Wine Glass Basics

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Tall, short, skinny, squat – wine glasses come in more shapes than you may have even realized. But, does it really matter what kind of glass you drink your wine from? And what’s the difference anyway? Let us explain.

 

Red-Wine

Wide-Bowled Glass

Red wine and oxygen is one of the greatest love stories there is. That’s why your good ol’ reds usually go in the biggest glass you have. For the same reason you would open your red early or use a decanter (or a blender – seriously, it works), a wide-bowled glass is a way to aerate the wine, which is just a way of saying flavors and aromas release when the wine meets oxygen. Wine glasses with wide bowls are great for reds because they are usually jam-packed with aroma and flavor just waiting to be let out.

Within wide-bowled glasses for red, you’ll find some difference in shape. The Bordeaux glass is taller than a typical red glass and the narrowed opening directs the wine to the back of mouth, so it’s good for bold, full-bodied wines like Merlot. Glasses with larger openings are good for lighter, full-bodied wines like Pinot Noir because the wine is directed to the tip of the tongue.

White-Wine

Tall & Slim Glass

Generally, white wines don’t have the same boldness or complexity in flavor as reds. They don’t need all that oxygen to be up in their business. And they’d really much prefer a narrower glass to anything else because you’re not going to want to serve your chilled white in a wide glass that’s exposing it to warm air. Not a problem for your reds, but you really ought to take better care of your whites. A tall and more slim-shaped glass will do just fine to keep your white cool, heck, even your rosé!

Like red glasses, there are differences in the style of white glasses. A narrower glass directs the wine to the back of mouth, so it’s good for bolder whites. A tall white glass with a bit larger opening is better for delicate and lighter wines you want to savor on the tip of your tongue.

 

Champagne

Champagne Flute

Champagne doesn’t like oxygen so much – except that first moment when you pop the top and successfully sink it across the room. But then Champagne starts to go flat. That’s why Champagne, or sparkling wine, likes to be nestled in a tall, narrow flute. There’s only a small surface area for oxygen to get to and that means more bubbles for you. Stay bubbly.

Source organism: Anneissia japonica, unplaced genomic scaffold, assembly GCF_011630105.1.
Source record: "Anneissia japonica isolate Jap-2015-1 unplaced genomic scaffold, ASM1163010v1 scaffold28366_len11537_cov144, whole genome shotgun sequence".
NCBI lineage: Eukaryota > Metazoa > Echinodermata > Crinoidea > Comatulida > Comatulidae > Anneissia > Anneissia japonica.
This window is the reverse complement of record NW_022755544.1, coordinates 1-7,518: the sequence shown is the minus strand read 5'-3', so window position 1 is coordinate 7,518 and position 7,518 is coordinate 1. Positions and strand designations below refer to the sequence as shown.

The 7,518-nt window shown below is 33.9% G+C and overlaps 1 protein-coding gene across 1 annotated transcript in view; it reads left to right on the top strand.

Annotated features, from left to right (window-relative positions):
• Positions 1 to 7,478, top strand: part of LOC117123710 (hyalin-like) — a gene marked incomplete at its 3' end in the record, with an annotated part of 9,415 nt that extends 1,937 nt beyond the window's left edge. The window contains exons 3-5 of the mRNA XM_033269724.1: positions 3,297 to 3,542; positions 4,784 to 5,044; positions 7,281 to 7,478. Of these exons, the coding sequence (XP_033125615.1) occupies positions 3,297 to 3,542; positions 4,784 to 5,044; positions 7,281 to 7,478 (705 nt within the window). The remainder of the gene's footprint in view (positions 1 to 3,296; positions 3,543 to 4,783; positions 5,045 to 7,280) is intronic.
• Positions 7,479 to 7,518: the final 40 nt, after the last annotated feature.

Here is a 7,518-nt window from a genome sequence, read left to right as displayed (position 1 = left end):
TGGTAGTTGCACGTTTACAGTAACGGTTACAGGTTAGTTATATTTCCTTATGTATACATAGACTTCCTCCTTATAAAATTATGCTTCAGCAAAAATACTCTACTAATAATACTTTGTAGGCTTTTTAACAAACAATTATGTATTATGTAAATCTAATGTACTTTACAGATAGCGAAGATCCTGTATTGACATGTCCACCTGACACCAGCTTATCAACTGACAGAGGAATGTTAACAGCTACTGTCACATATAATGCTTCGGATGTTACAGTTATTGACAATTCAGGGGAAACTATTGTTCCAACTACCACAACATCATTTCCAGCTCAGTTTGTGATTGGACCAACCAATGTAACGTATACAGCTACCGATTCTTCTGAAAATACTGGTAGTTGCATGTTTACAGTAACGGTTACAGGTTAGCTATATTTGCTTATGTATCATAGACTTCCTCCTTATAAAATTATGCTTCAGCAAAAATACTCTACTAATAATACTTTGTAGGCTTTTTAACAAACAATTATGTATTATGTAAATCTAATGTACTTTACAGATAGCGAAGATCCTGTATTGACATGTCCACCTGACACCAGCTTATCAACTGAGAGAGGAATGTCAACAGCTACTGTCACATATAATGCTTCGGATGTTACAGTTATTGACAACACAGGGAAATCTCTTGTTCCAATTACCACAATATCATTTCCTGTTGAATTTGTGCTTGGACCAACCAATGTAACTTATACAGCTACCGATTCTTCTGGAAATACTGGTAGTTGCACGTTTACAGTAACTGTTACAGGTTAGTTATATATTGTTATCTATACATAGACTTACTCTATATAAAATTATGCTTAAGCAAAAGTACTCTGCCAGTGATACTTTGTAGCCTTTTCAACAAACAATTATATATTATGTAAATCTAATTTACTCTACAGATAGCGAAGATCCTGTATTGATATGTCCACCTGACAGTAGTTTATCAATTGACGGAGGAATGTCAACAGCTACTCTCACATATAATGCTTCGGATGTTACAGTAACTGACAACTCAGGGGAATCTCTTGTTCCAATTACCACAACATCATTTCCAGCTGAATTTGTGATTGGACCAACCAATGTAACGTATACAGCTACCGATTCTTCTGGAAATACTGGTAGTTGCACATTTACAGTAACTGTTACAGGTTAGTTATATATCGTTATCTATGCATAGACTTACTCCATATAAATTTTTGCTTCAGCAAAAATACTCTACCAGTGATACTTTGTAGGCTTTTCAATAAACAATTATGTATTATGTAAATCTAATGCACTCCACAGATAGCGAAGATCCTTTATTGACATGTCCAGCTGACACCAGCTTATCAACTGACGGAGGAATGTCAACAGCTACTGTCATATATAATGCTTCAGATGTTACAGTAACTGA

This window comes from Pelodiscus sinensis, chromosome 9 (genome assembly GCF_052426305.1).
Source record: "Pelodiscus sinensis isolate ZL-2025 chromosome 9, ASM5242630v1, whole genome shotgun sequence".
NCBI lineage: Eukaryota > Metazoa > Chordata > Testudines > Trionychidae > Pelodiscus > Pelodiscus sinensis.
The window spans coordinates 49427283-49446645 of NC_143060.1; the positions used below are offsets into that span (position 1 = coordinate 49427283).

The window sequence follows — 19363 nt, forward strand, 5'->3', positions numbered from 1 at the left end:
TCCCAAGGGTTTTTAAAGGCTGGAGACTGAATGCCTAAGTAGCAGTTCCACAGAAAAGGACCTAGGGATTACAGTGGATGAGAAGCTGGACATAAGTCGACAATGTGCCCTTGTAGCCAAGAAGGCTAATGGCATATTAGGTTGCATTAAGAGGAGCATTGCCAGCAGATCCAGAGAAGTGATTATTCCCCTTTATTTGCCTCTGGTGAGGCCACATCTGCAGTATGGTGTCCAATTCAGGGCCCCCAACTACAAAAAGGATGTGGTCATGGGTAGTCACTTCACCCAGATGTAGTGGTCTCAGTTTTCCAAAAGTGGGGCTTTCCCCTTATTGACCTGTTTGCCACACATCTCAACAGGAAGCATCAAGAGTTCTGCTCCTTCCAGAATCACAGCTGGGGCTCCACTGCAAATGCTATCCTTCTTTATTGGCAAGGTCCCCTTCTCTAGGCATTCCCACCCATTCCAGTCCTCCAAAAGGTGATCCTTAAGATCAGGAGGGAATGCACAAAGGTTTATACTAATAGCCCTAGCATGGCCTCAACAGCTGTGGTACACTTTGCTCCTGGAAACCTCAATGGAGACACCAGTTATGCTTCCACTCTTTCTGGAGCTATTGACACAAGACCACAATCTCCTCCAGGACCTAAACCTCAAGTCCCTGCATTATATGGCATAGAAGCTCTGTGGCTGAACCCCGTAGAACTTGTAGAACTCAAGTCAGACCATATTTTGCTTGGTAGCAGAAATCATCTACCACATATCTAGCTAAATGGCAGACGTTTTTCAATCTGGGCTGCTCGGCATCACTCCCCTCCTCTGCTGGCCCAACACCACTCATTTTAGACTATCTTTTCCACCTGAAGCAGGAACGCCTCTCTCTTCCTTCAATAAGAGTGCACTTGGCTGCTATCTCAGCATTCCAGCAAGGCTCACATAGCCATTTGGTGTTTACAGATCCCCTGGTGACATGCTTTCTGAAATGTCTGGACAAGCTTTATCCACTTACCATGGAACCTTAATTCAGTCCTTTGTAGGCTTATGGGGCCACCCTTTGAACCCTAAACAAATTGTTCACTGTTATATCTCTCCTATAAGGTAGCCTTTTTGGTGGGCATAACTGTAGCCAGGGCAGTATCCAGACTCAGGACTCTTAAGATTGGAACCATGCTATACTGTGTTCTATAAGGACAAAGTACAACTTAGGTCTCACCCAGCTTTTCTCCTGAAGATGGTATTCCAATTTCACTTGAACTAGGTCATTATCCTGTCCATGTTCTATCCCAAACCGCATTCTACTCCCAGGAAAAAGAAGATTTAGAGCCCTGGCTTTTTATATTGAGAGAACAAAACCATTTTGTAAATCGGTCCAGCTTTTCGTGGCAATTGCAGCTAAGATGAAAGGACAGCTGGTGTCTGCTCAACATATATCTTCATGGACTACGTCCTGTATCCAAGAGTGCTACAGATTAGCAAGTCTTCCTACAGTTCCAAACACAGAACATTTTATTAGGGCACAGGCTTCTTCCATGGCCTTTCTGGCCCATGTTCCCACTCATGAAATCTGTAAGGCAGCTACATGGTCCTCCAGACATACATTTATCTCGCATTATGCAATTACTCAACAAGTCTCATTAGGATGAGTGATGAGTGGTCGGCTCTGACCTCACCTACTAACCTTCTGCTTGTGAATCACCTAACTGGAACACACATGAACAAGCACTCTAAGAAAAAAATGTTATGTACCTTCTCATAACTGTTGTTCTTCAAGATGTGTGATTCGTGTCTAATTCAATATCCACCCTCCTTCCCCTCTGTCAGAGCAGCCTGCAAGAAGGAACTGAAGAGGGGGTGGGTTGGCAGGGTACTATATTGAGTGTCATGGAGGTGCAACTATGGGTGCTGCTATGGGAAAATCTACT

Dessert-Wine

Short & Squat Glass

You might be disappointed with the small glass your dessert wine is served in, but when you get hit with the sweetness and higher alcohol content, you’ll understand. Dessert wines are usually very sweet, and a small narrow glass is perfect to direct that sweetness – and alcohol – right to the back of your mouth, saving your tongue from sweetness overload.

 

Stemless

Stemless Glass

Oh and glasses without a stem? We think they’re fun, and they don’t mess with the aroma or taste of your wines, but it is true that if you don’t have a stem to hold onto then you may be warming your vino with your hands. All the same, when it comes to a casual drink (perhaps on the beach or at a picnic) stemless glasses are probably going to be the way to go.

 

Italian-Tumblers

Italian Wine Tumbler

But then again, Italians have been known to pour their wine into small, stemless tumblers. This comes from the casual nature of drinking wine in Italy as some form of table wine was traditionally served with every meal. Table wine is by no means “low-quality” wine, it’s just wine intended for everyday drinking, rather than formal meals.

At the end of the day though, drinking wine is about what makes you happy - whether you have a different glass for every varietal or you’re drinking straight out of the bottle.

 

Illustrations by Chawaporn Kitimahasak

4 Comments

  • Robyn Newton says:

    I’m a little confused by your second paragraph under Tall and Slim Glass. If a narrower glass is good for bold, full bodied wines and wider glasses are better for light, delicate whites why don’t we drink Bordeaux out of flutes and Viognier out of wide mouth glasses? Is this perhaps a misprint?

    • Paige Villiard Paige Villiard says:

      Hi Robyn! Within glasses used for reds and glasses used for whites, there are some differences in shape. A Bordeaux red glass is taller than a typical red glass, making the opening more narrow, but the bowl is still wider than a glass you would use for your whites! And for lighter whites that you want to savor on the tip of your tongue, you’ll want to use a tall glass that has a slightly larger opening! Thanks for pointing out the confusion – we’ve reworded it!

    • Robyn Newton says:

      Thanks! It’s clear as can be with the new wording. It was a very interesting article.

  • ANN BIAZO says:

    I like to drink my wine from stemless Italian glasses.

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